3) You no longer need a web developer to create and maintain a nice looking website. I know that statement is offensive to many in the field, but it is true. Web developers, let go of your cassette recorder and figure out how to embrace iTunes. Let me offend further. The templates found in online website building software like Weebly.com, Jimdo.com , yola.com , doodlekit.com , webnode.com , sitekreator.com look better than most custom made sites I have seen made for small business by web developers. You do not have to know how to program to build a really decent site. Wordpress, Drupal, Joomla is cool - but particularly from scratch - they are far beyond the implementation skills of the common Joe / Jane in business.
4) Some businesses may no longer need a traditional website. Some businesses may be able to promote and communicate with their customer base about their business via just Facebook. They could use a single page landing page website by crushpath.com or spinriot.com or even just a hosted landing page within their CRM or marketing automation software to capture interested leads.
I will dig out now before I have traditional web developer mobs crash my blog with an html attack ...
5) If your website is central in how you transact business, and if your customers access directly your business management systems and databases, your web developer and designer will be worth their weight in gold.
Some general guidelines: Customers have zero tolerance for clunky or difficult to use but highly functional websites. Simple is more. Also, design and aesthetics are likely more important than function. If it is stupid easy to use, looks super clean (not cluttered), looks awesome, and I feel "cool" using it, I can probably do without a few functional bells and whistles. In this light, go into a web development project accepting that it is rare if not impossible to find a developer who is also a designer. The templates in Wordpress have really helped non-designer web developers, but they also sometimes constrain functional goals. Remember it is your reputation and image at stake. The web developer will always blame the web designer for asking for too much capability for too little, and the web designer will complain that the developer lacks the capability to give them the simplicity they seek or that the "customer" has not given clear enough instructions or enough money. These are the partial truths turned excuses that ultimately hold hostage business leaders to accepting a mediocre site. Do not settle and be aware going into a website development project!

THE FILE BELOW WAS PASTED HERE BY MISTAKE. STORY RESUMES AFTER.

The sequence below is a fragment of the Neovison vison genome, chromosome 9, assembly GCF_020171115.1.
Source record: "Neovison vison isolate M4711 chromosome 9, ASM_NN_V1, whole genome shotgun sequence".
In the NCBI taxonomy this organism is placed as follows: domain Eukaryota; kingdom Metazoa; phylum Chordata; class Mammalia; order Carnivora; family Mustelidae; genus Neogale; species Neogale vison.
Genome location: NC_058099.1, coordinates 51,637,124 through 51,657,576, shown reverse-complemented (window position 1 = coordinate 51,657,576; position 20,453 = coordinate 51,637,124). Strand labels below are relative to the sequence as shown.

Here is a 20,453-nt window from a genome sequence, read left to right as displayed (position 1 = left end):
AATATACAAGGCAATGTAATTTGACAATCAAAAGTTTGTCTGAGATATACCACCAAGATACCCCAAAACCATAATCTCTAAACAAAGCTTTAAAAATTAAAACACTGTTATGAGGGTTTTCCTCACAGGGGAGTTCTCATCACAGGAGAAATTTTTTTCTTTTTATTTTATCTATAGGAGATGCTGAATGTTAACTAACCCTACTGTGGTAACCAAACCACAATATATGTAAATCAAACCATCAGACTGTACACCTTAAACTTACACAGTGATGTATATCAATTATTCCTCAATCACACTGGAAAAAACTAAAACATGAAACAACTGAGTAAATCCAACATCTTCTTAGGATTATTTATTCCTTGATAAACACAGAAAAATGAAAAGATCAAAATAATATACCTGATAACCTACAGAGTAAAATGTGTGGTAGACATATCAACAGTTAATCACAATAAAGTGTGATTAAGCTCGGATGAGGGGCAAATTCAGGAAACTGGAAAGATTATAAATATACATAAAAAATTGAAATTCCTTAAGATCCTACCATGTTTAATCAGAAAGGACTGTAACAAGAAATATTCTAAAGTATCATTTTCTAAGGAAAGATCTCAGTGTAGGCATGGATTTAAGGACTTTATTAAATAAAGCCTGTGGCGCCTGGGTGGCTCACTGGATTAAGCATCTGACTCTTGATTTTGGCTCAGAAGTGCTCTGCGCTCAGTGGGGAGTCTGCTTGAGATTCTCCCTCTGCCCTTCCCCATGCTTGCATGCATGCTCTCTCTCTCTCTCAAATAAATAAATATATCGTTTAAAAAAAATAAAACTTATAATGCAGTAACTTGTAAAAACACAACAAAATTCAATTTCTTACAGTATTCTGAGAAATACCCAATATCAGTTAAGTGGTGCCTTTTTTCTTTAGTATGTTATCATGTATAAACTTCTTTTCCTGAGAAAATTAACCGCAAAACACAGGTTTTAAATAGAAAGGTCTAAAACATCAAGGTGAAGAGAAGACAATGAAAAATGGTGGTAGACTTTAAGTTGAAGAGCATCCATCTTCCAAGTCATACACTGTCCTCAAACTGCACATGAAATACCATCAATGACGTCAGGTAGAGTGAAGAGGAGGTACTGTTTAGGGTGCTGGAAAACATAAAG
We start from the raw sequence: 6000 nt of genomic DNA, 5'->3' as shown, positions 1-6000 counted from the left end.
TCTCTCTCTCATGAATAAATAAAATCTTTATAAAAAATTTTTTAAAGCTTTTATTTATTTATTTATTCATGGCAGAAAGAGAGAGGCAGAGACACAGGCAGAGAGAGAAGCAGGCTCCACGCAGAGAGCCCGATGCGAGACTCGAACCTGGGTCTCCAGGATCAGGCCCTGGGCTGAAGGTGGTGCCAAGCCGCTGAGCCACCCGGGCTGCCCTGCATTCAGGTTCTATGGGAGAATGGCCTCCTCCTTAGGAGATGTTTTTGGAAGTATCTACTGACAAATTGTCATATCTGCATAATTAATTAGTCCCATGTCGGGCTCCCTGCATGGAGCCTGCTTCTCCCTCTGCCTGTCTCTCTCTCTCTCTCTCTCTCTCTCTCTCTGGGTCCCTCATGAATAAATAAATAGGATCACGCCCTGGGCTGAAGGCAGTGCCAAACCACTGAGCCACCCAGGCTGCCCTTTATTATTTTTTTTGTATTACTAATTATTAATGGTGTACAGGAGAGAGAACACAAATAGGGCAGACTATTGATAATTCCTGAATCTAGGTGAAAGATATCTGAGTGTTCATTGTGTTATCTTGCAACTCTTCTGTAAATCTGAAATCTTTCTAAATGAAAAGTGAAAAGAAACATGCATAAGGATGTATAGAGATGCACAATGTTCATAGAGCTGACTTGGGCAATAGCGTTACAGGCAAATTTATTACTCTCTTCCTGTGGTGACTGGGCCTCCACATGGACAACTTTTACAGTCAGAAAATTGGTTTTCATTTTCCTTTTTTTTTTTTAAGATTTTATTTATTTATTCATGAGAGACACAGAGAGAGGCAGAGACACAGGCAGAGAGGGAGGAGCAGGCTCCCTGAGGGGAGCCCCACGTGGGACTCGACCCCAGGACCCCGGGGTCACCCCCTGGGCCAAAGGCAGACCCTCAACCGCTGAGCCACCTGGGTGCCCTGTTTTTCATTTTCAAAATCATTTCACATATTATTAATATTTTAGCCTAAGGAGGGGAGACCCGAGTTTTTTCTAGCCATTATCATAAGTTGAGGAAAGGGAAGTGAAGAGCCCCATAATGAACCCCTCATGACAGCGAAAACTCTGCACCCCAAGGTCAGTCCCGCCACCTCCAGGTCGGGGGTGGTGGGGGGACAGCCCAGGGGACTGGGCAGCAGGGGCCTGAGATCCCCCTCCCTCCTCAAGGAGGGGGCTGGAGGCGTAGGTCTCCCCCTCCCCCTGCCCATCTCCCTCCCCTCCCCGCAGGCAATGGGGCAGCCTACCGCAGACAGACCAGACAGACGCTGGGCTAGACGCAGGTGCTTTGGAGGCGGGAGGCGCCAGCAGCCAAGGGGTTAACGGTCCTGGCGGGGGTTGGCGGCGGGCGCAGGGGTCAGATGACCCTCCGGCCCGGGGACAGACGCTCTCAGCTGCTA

6) After you have established a systematic "stay-in'touch" communication system fueling a steady stream of word-of-mouth business, it then might be worthwhile to see how a properly wired and fed website can get you noticed on Google searches (and other search engines). After a solid keyword analysis exercise, to be refreshed at least bi-monthly, the back-end and front-end wiring to a website for best SEO "Search Engine Optimization" is often best left to an SEO knowledgeable web developer. An optimized website and it's "feeder sources" must be continually fed with new, relevant, and highly valuable content that feeds the niche and therein the ranking you wish to dominate. A good web developer or SEO specialist will train and provide a business with as much DIY (Do It Yourself) capability as possible. It should be the business leaders choice whether to DIY or contract out content development. A business should no longer be held hostage to a web developer for the bulk of their website maintenance.
Giancarlo Newsome is the founder of G-Force Accelerated Marketing.